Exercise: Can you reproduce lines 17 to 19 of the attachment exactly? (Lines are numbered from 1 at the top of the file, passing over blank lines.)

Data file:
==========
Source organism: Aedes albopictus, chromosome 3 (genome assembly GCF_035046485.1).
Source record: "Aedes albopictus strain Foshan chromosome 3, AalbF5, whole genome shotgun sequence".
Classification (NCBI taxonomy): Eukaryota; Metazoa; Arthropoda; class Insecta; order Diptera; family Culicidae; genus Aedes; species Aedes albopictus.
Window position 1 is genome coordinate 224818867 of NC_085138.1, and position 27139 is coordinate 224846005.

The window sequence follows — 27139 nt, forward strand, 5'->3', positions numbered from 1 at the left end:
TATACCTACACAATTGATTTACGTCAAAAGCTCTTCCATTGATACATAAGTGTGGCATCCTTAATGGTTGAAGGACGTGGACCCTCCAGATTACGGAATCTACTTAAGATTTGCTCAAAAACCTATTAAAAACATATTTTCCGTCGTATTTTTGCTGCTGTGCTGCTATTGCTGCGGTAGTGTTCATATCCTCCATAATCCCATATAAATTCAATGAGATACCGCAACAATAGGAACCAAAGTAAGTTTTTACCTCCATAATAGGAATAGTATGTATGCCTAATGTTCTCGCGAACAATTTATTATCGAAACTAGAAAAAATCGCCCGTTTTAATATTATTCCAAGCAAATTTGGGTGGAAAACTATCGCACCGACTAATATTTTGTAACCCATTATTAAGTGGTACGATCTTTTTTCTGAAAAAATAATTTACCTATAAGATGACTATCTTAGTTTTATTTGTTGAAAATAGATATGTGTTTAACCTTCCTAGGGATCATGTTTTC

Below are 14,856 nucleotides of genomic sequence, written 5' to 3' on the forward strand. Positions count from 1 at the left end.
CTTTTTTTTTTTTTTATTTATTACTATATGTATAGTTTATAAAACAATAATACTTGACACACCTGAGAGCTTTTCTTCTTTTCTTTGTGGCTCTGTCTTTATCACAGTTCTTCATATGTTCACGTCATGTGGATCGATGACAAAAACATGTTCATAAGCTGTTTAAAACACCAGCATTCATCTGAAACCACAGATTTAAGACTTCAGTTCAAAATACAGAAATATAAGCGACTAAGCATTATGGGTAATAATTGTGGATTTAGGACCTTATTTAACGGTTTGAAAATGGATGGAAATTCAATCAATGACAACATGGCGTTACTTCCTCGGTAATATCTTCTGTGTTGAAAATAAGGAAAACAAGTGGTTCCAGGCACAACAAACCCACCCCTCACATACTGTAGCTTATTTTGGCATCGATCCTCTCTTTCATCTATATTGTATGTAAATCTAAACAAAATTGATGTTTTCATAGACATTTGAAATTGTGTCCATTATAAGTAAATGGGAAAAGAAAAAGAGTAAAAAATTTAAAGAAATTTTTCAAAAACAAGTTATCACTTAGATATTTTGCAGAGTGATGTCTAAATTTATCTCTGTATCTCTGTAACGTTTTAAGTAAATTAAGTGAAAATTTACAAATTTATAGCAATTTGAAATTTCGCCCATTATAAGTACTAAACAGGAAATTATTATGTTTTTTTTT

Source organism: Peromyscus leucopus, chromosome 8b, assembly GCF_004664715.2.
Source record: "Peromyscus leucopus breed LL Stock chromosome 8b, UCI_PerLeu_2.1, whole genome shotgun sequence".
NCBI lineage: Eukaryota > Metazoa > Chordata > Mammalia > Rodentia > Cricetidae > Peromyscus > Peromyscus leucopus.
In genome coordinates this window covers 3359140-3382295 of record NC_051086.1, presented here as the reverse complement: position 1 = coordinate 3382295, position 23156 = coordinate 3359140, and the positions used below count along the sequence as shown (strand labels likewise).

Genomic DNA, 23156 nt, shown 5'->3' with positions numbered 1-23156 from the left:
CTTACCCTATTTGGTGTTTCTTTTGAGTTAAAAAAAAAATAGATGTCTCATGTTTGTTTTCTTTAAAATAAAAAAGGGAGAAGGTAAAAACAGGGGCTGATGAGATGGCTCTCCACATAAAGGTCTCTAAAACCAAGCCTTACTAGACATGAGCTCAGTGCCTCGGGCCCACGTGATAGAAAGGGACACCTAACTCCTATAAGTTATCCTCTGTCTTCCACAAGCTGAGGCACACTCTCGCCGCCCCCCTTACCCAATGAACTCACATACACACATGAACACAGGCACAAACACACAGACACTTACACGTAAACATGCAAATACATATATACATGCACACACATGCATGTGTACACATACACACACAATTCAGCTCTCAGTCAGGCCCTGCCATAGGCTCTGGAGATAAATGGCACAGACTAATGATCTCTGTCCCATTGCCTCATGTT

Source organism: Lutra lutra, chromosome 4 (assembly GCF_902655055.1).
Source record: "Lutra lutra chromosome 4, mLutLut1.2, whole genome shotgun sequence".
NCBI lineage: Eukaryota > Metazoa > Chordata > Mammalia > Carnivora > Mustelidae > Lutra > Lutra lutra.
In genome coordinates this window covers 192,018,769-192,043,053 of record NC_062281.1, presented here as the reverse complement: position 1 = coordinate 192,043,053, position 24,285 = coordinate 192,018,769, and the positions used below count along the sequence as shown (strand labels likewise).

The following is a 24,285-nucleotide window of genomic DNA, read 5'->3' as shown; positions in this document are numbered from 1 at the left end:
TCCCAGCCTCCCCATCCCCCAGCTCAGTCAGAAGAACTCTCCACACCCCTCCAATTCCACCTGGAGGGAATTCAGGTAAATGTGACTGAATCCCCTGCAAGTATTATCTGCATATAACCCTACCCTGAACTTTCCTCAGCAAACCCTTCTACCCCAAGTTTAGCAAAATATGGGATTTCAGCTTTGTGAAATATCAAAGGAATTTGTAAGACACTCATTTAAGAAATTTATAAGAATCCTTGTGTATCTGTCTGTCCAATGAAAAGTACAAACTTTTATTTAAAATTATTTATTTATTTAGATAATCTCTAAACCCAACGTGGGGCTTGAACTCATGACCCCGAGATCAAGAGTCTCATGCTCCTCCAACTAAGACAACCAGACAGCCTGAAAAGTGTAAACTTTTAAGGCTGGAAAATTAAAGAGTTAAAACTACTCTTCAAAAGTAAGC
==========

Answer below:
NCBI lineage: Eukaryota > Metazoa > Chordata > Mammalia > Carnivora > Mustelidae > Lutra > Lutra lutra.
In genome coordinates this window covers 192,018,769-192,043,053 of record NC_062281.1, presented here as the reverse complement: position 1 = coordinate 192,043,053, position 24,285 = coordinate 192,018,769, and the positions used below count along the sequence as shown (strand labels likewise).

The following is a 24,285-nucleotide window of genomic DNA, read 5'->3' as shown; positions in this document are numbered from 1 at the left end: